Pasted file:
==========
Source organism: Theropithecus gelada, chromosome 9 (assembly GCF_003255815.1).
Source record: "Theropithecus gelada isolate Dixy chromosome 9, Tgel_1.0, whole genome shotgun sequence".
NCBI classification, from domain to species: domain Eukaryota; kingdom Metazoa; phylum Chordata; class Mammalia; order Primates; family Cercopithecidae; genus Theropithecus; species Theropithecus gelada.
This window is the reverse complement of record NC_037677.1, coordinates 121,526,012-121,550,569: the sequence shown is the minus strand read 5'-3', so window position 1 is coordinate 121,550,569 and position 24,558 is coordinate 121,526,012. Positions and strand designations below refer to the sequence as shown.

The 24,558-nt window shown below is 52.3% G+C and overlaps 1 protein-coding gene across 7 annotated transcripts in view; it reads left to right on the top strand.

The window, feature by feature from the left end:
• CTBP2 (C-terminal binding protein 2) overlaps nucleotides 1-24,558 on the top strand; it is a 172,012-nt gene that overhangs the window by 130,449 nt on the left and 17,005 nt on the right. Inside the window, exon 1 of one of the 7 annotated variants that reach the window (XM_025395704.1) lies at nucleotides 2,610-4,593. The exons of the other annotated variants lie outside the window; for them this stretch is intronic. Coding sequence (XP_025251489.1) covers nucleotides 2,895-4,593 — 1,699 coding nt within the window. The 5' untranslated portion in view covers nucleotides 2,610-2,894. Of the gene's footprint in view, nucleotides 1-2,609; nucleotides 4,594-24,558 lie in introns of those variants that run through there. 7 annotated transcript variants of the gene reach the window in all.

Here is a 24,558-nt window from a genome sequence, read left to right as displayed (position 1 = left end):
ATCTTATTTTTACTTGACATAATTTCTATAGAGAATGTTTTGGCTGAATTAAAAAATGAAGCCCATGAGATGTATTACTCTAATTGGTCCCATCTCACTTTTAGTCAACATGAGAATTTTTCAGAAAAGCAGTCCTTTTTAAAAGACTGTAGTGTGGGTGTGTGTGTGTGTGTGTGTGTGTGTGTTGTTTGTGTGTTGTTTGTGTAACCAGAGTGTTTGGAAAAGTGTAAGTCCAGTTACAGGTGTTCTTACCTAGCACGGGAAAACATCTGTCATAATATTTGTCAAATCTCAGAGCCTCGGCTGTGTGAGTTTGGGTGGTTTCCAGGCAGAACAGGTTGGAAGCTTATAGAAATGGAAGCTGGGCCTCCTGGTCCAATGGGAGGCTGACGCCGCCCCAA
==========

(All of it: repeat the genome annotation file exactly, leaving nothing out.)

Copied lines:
Source organism: Theropithecus gelada, chromosome 9 (assembly GCF_003255815.1).
Source record: "Theropithecus gelada isolate Dixy chromosome 9, Tgel_1.0, whole genome shotgun sequence".
NCBI classification, from domain to species: domain Eukaryota; kingdom Metazoa; phylum Chordata; class Mammalia; order Primates; family Cercopithecidae; genus Theropithecus; species Theropithecus gelada.
This window is the reverse complement of record NC_037677.1, coordinates 121,526,012-121,550,569: the sequence shown is the minus strand read 5'-3', so window position 1 is coordinate 121,550,569 and position 24,558 is coordinate 121,526,012. Positions and strand designations below refer to the sequence as shown.

The 24,558-nt window shown below is 52.3% G+C and overlaps 1 protein-coding gene across 7 annotated transcripts in view; it reads left to right on the top strand.

The window, feature by feature from the left end:
• CTBP2 (C-terminal binding protein 2) overlaps nucleotides 1-24,558 on the top strand; it is a 172,012-nt gene that overhangs the window by 130,449 nt on the left and 17,005 nt on the right. Inside the window, exon 1 of one of the 7 annotated variants that reach the window (XM_025395704.1) lies at nucleotides 2,610-4,593. The exons of the other annotated variants lie outside the window; for them this stretch is intronic. Coding sequence (XP_025251489.1) covers nucleotides 2,895-4,593 — 1,699 coding nt within the window. The 5' untranslated portion in view covers nucleotides 2,610-2,894. Of the gene's footprint in view, nucleotides 1-2,609; nucleotides 4,594-24,558 lie in introns of those variants that run through there. 7 annotated transcript variants of the gene reach the window in all.

Here is a 24,558-nt window from a genome sequence, read left to right as displayed (position 1 = left end):
ATCTTATTTTTACTTGACATAATTTCTATAGAGAATGTTTTGGCTGAATTAAAAAATGAAGCCCATGAGATGTATTACTCTAATTGGTCCCATCTCACTTTTAGTCAACATGAGAATTTTTCAGAAAAGCAGTCCTTTTTAAAAGACTGTAGTGTGGGTGTGTGTGTGTGTGTGTGTGTGTGTGTTGTTTGTGTGTTGTTTGTGTAACCAGAGTGTTTGGAAAAGTGTAAGTCCAGTTACAGGTGTTCTTACCTAGCACGGGAAAACATCTGTCATAATATTTGTCAAATCTCAGAGCCTCGGCTGTGTGAGTTTGGGTGGTTTCCAGGCAGAACAGGTTGGAAGCTTATAGAAATGGAAGCTGGGCCTCCTGGTCCAATGGGAGGCTGACGCCGCCCCAA